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Action Learning

Computer Software Example

The Background

This example is related by Robert L. Dilworth. It is abbreviated from his article, "Active Learning In A nutshell", referenced below. 

I headed a major organization with hundreds of computers organized in an Intranet. The organization was highly dependent on this system and its efficiency and responsiveness directly influenced our performance.

The computers were slow in moving between screen images. These time delays were a major drag on performance. My internal experts had promised prompt resolution but failed to deliver. The national headquarters of the major computer firm that provided the system was activated and after further troubleshooting, they believed the problem was unfixable. Their solution was a new multi-million dollar system.

The Action Learning Team

Convinced there was a solution, I called together 22 management trainees from our fourteen directorates. All had basic computer literacy, but only two were computer specialists. Some trainees had never met before. Most had never worked together.

I informed the trainees of the problem, its significance to the organization, our unsuccessful efforts to solve it, my belief that it could be solved, the importance of avoiding the cost of a new system, and my belief that working to solve the problem would be a wonderful learning experience.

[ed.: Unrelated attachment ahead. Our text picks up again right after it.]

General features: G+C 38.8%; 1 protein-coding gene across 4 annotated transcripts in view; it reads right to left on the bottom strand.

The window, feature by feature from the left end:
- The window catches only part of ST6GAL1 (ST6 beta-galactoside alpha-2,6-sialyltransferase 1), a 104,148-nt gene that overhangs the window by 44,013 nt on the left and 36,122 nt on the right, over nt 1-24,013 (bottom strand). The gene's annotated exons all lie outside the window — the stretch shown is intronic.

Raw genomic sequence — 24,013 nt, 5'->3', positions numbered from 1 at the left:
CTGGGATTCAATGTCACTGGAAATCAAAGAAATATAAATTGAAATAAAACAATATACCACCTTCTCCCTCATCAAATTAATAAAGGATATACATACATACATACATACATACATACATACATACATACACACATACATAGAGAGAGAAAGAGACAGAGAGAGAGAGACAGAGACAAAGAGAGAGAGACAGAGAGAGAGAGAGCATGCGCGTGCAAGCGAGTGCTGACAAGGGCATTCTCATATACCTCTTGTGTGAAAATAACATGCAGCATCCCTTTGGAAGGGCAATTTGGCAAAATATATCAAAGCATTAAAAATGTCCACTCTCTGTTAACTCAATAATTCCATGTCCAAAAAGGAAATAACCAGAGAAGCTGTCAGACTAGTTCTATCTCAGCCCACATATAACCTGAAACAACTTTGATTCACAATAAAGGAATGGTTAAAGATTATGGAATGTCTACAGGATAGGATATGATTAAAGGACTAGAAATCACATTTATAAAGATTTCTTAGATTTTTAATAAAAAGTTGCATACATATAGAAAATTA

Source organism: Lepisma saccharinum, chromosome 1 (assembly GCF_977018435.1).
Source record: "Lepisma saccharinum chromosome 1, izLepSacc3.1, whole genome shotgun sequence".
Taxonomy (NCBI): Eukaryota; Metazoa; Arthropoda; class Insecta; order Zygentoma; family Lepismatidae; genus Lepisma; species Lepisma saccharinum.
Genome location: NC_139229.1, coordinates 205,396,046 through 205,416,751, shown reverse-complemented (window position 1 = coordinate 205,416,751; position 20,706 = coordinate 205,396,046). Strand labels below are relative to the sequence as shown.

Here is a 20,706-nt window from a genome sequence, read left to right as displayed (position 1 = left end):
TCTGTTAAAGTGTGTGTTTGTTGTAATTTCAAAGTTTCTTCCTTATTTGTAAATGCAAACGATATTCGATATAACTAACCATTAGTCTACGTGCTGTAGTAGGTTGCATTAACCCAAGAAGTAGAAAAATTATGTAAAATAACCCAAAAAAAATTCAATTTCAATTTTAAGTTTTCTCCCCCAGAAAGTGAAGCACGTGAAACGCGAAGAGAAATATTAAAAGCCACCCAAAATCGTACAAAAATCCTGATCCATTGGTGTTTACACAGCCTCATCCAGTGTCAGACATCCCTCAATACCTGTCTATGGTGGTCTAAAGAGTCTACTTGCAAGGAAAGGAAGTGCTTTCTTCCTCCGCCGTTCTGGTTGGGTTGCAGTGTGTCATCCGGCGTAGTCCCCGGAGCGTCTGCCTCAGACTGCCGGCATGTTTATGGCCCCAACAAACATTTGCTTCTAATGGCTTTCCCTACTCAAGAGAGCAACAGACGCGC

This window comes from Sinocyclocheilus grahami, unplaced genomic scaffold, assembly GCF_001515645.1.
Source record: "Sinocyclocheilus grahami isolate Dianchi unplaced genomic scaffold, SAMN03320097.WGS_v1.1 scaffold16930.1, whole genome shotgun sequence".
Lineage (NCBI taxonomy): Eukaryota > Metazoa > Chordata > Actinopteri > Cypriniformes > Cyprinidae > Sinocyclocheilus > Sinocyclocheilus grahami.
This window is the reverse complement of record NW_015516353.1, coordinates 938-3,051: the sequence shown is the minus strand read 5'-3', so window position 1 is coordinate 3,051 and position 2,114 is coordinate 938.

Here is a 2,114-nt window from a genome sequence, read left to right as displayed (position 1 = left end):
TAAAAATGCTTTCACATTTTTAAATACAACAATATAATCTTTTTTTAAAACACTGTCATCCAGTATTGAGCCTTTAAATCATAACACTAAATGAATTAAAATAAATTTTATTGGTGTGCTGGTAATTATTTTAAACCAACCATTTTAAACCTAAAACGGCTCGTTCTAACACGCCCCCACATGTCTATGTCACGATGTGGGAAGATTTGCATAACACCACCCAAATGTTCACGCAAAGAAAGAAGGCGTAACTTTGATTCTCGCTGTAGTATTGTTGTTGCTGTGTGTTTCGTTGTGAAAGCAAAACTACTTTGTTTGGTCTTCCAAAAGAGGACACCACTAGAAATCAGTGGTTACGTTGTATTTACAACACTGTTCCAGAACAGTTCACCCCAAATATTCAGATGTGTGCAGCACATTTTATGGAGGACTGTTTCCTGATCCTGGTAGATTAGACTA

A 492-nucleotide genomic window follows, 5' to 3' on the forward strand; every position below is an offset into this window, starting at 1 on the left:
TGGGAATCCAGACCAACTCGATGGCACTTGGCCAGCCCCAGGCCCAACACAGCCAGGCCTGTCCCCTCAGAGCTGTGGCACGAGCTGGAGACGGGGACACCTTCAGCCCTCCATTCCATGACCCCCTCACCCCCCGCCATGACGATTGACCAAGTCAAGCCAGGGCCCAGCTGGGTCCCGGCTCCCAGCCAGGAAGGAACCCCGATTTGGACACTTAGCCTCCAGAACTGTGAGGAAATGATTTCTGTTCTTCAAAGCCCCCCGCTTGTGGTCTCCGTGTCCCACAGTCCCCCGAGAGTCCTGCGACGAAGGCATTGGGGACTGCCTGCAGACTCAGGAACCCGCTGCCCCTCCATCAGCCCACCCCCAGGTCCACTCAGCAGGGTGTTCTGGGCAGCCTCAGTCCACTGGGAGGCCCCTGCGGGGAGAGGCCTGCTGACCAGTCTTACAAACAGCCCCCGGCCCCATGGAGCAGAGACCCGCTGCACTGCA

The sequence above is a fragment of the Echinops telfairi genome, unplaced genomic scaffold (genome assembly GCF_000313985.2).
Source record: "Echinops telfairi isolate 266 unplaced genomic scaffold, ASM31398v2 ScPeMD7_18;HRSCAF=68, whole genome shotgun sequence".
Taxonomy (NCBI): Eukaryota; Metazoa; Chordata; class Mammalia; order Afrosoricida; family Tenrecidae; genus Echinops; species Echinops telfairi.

Asked to take on this problem as a group, they huddled briefly and accepted the challenge.

Outsiders thought the group was naive to think they could fix this and some commented on the unfairness of asking trainees to take it on. The trainees never seemed to think the problem was beyond their depth, although they did view it as extremely challenging.

The problem was real, and once they accepted responsibility for the project, the team was expected to solve it. They were absolutely certain of top management support.

The Results

One month later, the problem was fixed.

What The Team Did

  • The computer experts offered to join, but the trainees declined, preferring to follow their own instincts and call up specific expertise as appropriate.

  • The trainees did not know enough to start with customary troubleshooting techniques. They invented their own process and asked fresh questions. They explored avenues not explored by others.

  • They drew fully on the intellectual resources of their trainee group. There was no leader. They operated as equals in a trusting environment.

  • They broke into sub-teams of roughly six to examine various aspects of the problem.

  • They found an array of causal factors rather than any single problem driver.

  • They gave considerable thought to what they had learned and classed it as one of the best learning experiences of their lives.

  • A camaraderie grew out of the experience. They had bonded as a group and asked to be allowed to take on other complex troubleshooting projects.

  • The trainees briefed their problem solving approach to me, the in-house computer experts, representatives from the national computer firm, and other computer organizations.

Adapted From: Dilworth, Robert L., Performance Improvement Quarterly, 1998, Volume 11, Number 1, pp. 28-43.

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